Snow Leopards May Soon Vanish, Thanks In Part To Climate Change

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Climate change is unforgiving when it comes to the world’s most enigmatic species. Penguins have been forced to climb cliffs to breed as sea ice melts. Polar bears are starving to death as they lose the means to hunt. And coral reefs around the globe are turning ghostly white.

Now, according to a report released this week by the World Wildlife Fund, we have another creature to add to a growing list of the imperiled. Populations of snow leopards, considered among the most elusive big cats on the planet, have declined more than 20 percent over the past 16 years. Should climate change continue unchecked, more than a third of the animals’ limited habitat may disappear.

The conservation group calls for urgent international action to protect these “ghost cats,” which live some 3,000 meters above sea level in the rocky mountains of Central Asia. There may be fewer than 4,000 snow leopards left in the wild. The animals have been classified by the International Union for Conservation of Nature as endangered since the mid 1980s.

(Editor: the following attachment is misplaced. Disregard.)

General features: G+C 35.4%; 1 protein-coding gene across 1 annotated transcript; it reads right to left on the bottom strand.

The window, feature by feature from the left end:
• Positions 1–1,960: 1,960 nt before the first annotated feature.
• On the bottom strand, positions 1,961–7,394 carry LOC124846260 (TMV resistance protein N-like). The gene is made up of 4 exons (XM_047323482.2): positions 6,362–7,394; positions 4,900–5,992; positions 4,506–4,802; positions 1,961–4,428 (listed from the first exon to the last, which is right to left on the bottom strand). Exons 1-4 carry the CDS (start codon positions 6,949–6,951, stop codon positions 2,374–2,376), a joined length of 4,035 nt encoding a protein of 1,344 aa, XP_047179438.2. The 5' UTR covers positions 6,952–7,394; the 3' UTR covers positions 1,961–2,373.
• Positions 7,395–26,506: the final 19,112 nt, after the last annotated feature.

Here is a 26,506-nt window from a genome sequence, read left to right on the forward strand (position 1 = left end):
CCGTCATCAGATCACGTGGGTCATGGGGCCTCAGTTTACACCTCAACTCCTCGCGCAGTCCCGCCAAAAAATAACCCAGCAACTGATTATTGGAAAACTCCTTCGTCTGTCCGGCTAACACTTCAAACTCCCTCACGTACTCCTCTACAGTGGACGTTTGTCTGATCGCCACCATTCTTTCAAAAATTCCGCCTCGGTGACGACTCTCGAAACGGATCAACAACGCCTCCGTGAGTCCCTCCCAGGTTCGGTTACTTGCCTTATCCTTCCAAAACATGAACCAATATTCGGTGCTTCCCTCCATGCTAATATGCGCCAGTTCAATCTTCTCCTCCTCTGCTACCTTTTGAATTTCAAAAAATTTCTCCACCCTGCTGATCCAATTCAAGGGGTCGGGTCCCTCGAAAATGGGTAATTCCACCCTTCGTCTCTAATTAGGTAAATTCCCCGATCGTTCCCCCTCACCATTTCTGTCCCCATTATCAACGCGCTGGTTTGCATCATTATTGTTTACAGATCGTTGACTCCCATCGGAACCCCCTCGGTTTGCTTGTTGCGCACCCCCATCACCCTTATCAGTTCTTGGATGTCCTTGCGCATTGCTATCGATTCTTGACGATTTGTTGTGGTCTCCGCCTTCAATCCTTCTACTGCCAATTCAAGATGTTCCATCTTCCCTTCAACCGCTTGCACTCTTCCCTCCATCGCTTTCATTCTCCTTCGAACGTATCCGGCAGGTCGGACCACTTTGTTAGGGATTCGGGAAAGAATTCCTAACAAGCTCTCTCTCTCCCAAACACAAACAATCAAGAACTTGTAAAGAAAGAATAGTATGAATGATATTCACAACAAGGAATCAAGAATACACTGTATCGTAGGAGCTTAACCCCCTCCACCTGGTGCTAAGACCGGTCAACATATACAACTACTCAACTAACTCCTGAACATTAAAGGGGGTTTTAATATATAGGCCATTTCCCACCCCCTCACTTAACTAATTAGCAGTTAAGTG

Some of the prime drivers of the species’ decline are familiar — hunting, poaching, retribution killing by communities that lose livestock. But snow leopards are highly adapted to the snow-covered peaks far from humanity, with a coat that makes them near invisible when the weather is right.

Because climate change poses such a great threats to the planet’s cold places, including arid Asian mountain biomes, the cats themselves are at the mercy of a warming world.

Along with melting sea ice and the thawing of the permafrost, the WWF warns that even slightly warmer temperatures may compel farmers to plant crops higher up the mountains in leopard territory. These farmers bring along sheep, which eat the —> Read More